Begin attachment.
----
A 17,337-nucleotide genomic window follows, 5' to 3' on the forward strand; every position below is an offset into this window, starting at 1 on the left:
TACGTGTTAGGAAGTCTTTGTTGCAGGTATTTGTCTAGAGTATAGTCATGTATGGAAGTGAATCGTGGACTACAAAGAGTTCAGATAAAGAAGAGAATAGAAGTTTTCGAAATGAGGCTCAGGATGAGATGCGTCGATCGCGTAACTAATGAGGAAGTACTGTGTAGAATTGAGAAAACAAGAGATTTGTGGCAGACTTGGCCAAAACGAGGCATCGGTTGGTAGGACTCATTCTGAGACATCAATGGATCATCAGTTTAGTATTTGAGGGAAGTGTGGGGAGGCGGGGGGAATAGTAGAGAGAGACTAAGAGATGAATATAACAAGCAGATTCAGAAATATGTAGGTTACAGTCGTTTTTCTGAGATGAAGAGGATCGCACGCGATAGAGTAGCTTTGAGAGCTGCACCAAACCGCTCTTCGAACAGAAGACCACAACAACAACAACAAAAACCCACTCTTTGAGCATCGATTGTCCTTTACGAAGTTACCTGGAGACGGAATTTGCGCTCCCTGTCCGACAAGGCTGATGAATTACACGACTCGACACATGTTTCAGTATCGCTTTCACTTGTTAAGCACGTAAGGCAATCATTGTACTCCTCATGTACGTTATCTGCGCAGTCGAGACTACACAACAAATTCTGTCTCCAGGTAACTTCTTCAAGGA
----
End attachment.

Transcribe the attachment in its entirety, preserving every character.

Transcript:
A 17,337-nucleotide genomic window follows, 5' to 3' on the forward strand; every position below is an offset into this window, starting at 1 on the left:
TACGTGTTAGGAAGTCTTTGTTGCAGGTATTTGTCTAGAGTATAGTCATGTATGGAAGTGAATCGTGGACTACAAAGAGTTCAGATAAAGAAGAGAATAGAAGTTTTCGAAATGAGGCTCAGGATGAGATGCGTCGATCGCGTAACTAATGAGGAAGTACTGTGTAGAATTGAGAAAACAAGAGATTTGTGGCAGACTTGGCCAAAACGAGGCATCGGTTGGTAGGACTCATTCTGAGACATCAATGGATCATCAGTTTAGTATTTGAGGGAAGTGTGGGGAGGCGGGGGGAATAGTAGAGAGAGACTAAGAGATGAATATAACAAGCAGATTCAGAAATATGTAGGTTACAGTCGTTTTTCTGAGATGAAGAGGATCGCACGCGATAGAGTAGCTTTGAGAGCTGCACCAAACCGCTCTTCGAACAGAAGACCACAACAACAACAACAAAAACCCACTCTTTGAGCATCGATTGTCCTTTACGAAGTTACCTGGAGACGGAATTTGCGCTCCCTGTCCGACAAGGCTGATGAATTACACGACTCGACACATGTTTCAGTATCGCTTTCACTTGTTAAGCACGTAAGGCAATCATTGTACTCCTCATGTACGTTATCTGCGCAGTCGAGACTACACAACAAATTCTGTCTCCAGGTAACTTCTTCAAGGA